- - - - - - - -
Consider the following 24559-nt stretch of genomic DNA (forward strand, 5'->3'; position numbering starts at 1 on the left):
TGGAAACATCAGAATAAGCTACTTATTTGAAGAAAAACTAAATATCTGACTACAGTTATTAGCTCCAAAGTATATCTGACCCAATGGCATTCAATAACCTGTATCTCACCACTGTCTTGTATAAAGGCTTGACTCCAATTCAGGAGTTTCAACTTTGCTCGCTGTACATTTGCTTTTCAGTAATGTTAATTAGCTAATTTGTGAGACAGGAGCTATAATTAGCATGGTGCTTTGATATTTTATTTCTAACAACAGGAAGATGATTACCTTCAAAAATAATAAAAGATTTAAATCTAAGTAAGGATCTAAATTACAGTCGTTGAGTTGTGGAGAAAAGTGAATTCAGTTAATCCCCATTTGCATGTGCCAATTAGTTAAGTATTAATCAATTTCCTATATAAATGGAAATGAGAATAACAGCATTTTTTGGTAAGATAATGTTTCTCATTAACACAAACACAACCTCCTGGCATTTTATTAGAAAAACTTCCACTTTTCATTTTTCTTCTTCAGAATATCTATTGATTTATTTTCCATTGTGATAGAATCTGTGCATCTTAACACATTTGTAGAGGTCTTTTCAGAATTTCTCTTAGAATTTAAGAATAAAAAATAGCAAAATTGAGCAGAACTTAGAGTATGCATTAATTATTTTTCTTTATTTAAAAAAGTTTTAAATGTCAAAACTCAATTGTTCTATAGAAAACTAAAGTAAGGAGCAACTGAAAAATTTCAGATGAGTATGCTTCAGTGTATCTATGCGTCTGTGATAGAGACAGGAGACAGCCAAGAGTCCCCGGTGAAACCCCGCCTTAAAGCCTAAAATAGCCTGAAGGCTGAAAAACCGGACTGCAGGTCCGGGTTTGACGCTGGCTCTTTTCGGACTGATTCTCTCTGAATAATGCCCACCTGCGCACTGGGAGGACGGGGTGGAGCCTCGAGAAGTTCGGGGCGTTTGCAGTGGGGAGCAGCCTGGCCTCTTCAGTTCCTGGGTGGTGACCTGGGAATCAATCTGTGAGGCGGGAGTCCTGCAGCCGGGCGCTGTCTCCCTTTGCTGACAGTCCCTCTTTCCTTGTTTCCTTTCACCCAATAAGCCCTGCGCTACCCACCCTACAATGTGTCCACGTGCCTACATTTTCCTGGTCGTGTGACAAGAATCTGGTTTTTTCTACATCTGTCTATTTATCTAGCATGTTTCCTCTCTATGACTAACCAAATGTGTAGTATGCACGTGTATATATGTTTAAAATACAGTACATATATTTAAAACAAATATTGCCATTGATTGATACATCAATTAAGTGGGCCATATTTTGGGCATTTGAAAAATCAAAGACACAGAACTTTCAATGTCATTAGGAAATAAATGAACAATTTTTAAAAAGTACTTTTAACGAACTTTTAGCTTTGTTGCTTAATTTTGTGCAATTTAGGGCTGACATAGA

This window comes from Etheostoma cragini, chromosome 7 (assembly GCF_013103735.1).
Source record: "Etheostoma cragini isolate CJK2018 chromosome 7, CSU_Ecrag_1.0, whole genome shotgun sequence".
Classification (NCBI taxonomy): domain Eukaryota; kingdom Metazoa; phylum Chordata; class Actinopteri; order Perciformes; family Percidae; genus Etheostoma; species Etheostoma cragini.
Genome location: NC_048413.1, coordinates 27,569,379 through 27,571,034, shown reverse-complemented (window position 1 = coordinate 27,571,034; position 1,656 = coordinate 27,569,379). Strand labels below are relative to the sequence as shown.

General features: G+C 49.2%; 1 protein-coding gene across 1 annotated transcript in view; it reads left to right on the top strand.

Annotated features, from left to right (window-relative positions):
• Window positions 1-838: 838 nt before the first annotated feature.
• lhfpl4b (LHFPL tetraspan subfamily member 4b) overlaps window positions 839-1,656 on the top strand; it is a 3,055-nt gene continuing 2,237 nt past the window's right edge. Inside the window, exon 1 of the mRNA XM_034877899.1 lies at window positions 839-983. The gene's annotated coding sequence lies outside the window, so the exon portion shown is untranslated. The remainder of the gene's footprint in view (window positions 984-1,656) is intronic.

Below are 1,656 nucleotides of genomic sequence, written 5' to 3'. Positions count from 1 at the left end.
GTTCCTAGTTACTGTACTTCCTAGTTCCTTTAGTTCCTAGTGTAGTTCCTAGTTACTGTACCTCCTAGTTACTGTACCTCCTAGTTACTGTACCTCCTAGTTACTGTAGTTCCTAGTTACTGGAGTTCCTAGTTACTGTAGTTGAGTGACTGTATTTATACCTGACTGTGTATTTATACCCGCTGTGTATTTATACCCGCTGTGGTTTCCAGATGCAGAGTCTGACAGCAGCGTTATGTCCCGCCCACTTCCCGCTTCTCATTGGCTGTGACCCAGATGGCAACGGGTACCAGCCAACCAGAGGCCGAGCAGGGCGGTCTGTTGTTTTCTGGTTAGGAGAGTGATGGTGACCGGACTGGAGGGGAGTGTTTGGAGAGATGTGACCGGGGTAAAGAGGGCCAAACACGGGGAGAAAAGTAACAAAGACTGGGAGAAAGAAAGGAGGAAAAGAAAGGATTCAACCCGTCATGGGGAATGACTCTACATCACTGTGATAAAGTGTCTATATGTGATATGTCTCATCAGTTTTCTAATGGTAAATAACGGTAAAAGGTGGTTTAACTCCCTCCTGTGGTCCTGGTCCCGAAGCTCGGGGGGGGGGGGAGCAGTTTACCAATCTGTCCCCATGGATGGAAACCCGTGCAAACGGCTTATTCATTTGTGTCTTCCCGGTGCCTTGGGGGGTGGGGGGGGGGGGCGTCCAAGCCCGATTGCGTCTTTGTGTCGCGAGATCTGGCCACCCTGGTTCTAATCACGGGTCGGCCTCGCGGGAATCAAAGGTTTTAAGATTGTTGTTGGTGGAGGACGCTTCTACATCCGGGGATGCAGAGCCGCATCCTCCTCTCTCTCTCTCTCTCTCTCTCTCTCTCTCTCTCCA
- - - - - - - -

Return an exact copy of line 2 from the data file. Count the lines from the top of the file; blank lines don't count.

TGGAAACATCAGAATAAGCTACTTATTTGAAGAAAAACTAAATATCTGACTACAGTTATTAGCTCCAAAGTATATCTGACCCAATGGCATTCAATAACCTGTATCTCACCACTGTCTTGTATAAAGGCTTGACTCCAATTCAGGAGTTTCAACTTTGCTCGCTGTACATTTGCTTTTCAGTAATGTTAATTAGCTAATTTGTGAGACAGGAGCTATAATTAGCATGGTGCTTTGATATTTTATTTCTAACAACAGGAAGATGATTACCTTCAAAAATAATAAAAGATTTAAATCTAAGTAAGGATCTAAATTACAGTCGTTGAGTTGTGGAGAAAAGTGAATTCAGTTAATCCCCATTTGCATGTGCCAATTAGTTAAGTATTAATCAATTTCCTATATAAATGGAAATGAGAATAACAGCATTTTTTGGTAAGATAATGTTTCTCATTAACACAAACACAACCTCCTGGCATTTTATTAGAAAAACTTCCACTTTTCATTTTTCTTCTTCAGAATATCTATTGATTTATTTTCCATTGTGATAGAATCTGTGCATCTTAACACATTTGTAGAGGTCTTTTCAGAATTTCTCTTAGAATTTAAGAATAAAAAATAGCAAAATTGAGCAGAACTTAGAGTATGCATTAATTATTTTTCTTTATTTAAAAAAGTTTTAAATGTCAAAACTCAATTGTTCTATAGAAAACTAAAGTAAGGAGCAACTGAAAAATTTCAGATGAGTATGCTTCAGTGTATCTATGCGTCTGTGATAGAGACAGGAGACAGCCAAGAGTCCCCGGTGAAACCCCGCCTTAAAGCCTAAAATAGCCTGAAGGCTGAAAAACCGGACTGCAGGTCCGGGTTTGACGCTGGCTCTTTTCGGACTGATTCTCTCTGAATAATGCCCACCTGCGCACTGGGAGGACGGGGTGGAGCCTCGAGAAGTTCGGGGCGTTTGCAGTGGGGAGCAGCCTGGCCTCTTCAGTTCCTGGGTGGTGACCTGGGAATCAATCTGTGAGGCGGGAGTCCTGCAGCCGGGCGCTGTCTCCCTTTGCTGACAGTCCCTCTTTCCTTGTTTCCTTTCACCCAATAAGCCCTGCGCTACCCACCCTACAATGTGTCCACGTGCCTACATTTTCCTGGTCGTGTGACAAGAATCTGGTTTTTTCTACATCTGTCTATTTATCTAGCATGTTTCCTCTCTATGACTAACCAAATGTGTAGTATGCACGTGTATATATGTTTAAAATACAGTACATATATTTAAAACAAATATTGCCATTGATTGATACATCAATTAAGTGGGCCATATTTTGGGCATTTGAAAAATCAAAGACACAGAACTTTCAATGTCATTAGGAAATAAATGAACAATTTTTAAAAAGTACTTTTAACGAACTTTTAGCTTTGTTGCTTAATTTTGTGCAATTTAGGGCTGACATAGA